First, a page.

The interaction design in your learning will make or break your learner’s user experience. Content is key, but the way that the learner is made to interact with that content in order to assimilate it and put themselves in the position of “learning by doing” is even more important.
However, you can’t just chuck any flashy interaction at the content and hope it sticks. There’s a careful craft to ensuring each interaction is the perfect fit for the content it deals with, and different learning points will potentially require different approaches. The narrative will relate the learner to the situation, but it’s the interaction that embeds the learning into becoming a natural behavioural pattern – if done well.
Sprinkling into the mix some surprise and delight keeps up engagement and motivation as well as making the learning memorable.
As a learning designer, I live by the following code.
Keep it simple
Try to make interaction design so simple and intuitive that even someone who missed reading the instructional text can still navigate the content effectively. This can be as simple as suggesting a call to action (CTA) button is active based on its colour. It’s these little touches that imperceptibly add smoothness to the experience.
Think wider than the standard, boring Next or Back buttons. Instead, make the experience much more fluid using specific, context-sensitive CTA buttons that don’t break the flow of the content, such as “Let’s meet John”.
If there is too much content on the same page it can end up looking like a wall. A wall that the learner won’t want to try and break down.
Breaking up lengthy content and combining this with animation can help get across a lot of information in a very digestible format.
Give a sense of progression
Show learners where they are in a course and how much more they need to do to complete their learning journey. Try including a properly planned progress bar using the client’s branding asset to subtly increase motivation to complete the course. Behavioural science has shown that, as humans, we don’t like things left incomplete.
Provide proper instructions
We’ve mentioned how interactions should be intuitive enough to follow without words. But sometimes, no matter how much you try, you’re going to need to use some instructions. When you do, make sure they are clear, simple and uncomplicated.
Think about where you place instructions on the screen, too. They should lead the learner on to the next stage in their journey. Sometimes the interface can suggest directions without a single word. Placing a CTA in the bottom right 1/3 of a layout will suggest to the user that it will take them to the next page.
These days, learners access learning resources through a whole host of devices. We need to design interactions accordingly. Think about how exactly your learner is moving through the course. Are they pressing interactions with a mouse? Their finger? A stylus? A bionic arm?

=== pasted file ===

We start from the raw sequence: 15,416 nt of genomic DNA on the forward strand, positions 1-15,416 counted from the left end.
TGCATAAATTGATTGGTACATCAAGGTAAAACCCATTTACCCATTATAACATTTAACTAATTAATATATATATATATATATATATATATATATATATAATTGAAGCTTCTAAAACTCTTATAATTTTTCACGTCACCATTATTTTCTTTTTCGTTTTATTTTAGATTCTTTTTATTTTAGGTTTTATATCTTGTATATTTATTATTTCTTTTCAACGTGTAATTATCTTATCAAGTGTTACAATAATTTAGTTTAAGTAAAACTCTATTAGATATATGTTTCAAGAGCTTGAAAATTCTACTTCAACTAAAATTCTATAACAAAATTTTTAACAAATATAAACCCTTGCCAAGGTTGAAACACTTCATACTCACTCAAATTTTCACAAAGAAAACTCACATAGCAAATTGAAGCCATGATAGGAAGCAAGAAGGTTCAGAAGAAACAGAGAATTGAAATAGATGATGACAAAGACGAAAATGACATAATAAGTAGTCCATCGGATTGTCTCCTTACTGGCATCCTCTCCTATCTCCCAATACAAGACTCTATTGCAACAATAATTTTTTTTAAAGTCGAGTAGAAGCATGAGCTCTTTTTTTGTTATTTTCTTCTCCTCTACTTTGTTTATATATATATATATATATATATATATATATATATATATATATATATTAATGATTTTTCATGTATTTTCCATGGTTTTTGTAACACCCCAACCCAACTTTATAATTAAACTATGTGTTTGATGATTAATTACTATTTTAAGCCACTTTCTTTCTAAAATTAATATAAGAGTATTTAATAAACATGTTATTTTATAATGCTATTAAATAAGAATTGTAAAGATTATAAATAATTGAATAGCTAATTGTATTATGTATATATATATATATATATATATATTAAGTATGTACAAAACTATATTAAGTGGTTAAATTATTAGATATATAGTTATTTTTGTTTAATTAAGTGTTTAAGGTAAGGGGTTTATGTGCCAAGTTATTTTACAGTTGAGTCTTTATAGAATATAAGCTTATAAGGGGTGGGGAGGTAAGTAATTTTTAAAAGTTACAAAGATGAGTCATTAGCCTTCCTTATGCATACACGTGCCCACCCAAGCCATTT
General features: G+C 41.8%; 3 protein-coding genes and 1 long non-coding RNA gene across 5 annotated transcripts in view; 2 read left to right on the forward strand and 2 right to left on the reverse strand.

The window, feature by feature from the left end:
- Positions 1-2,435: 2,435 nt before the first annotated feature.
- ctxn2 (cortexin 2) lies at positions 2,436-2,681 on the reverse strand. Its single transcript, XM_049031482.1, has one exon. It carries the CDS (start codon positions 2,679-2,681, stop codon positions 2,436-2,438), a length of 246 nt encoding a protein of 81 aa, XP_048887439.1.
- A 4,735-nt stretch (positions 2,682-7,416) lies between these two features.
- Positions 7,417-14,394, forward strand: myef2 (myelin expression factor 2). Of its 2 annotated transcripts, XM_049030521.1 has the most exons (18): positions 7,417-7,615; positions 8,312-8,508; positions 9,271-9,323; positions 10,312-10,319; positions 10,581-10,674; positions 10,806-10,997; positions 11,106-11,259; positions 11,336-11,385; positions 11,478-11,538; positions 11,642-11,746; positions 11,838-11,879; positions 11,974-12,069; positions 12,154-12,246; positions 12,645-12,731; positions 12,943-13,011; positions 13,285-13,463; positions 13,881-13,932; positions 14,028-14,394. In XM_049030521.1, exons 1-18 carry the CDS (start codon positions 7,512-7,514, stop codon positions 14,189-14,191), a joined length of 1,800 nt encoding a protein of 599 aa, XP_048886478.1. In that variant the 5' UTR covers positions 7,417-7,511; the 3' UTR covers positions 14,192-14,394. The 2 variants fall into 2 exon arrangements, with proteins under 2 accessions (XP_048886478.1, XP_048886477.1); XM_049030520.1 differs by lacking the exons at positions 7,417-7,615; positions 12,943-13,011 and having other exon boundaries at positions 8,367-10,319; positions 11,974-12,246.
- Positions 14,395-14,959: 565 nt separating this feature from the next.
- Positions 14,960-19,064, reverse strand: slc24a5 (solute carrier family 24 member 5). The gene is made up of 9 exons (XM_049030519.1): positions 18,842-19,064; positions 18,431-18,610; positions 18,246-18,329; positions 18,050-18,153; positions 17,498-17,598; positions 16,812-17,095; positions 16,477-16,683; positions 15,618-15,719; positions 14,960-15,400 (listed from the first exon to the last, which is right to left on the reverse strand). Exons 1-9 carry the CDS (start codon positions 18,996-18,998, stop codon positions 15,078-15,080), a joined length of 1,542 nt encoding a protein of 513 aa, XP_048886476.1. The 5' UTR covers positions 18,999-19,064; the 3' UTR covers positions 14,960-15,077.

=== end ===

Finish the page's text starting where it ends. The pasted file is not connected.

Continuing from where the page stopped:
Well-designed learning interactions need to deal with any potential situation responsively. Think about how the learner will be interfacing with each element of the course, and the human/machine connection.
Put the learner at ease
Make sure you let a user know what will happen before they perform an action. This refers to the intuitive design ideas mentioned earlier, whereby the nature and appearance of your interactions suggests what they do so strongly that users won’t feel unpleasantly surprised by the outcome.
Give feedback that feels good
We may not want to surprise learners in an unpleasant way, but little “golden moments” can be a real pleasure. A little mobile vibration, a satisfying slider or a witty animation can boost the learner’s neurotransmitters.
Clearly this needs to be used win moderation and restraint. A unicorn flying across the screen may be far-fetched from the material or just distracting in relation to the learning point being made.
For example, if a blue button is a submit button on one screen then you shouldn’t use a blue button to indicate an inactive button on the next screen.
This also helps with building that sense of intuitiveness into the course.
Generate useful error messages
We get it. Sometimes the worst happens. If something breaks, or your interaction sends users the wrong way, give them a gentle error message that puts them back on track.
It doesn’t have to be too long, but make sure it’s descriptive enough. There’s nothing worse than a generic ‘Error’ message!
Eat the dog food
No, I don’t actually mean crack open the Pedigree. A common phrase in QA circles, ‘eating your own dog food’ means trying out the product that you create for yourself. You can never truly know what works or what doesn’t unless you try it out, after all!
So there we have it, 10 learning interaction design best practices that, if followed well, will make your learning a joy to interact with. And that joy is the key to real learning and lasting behavioural change.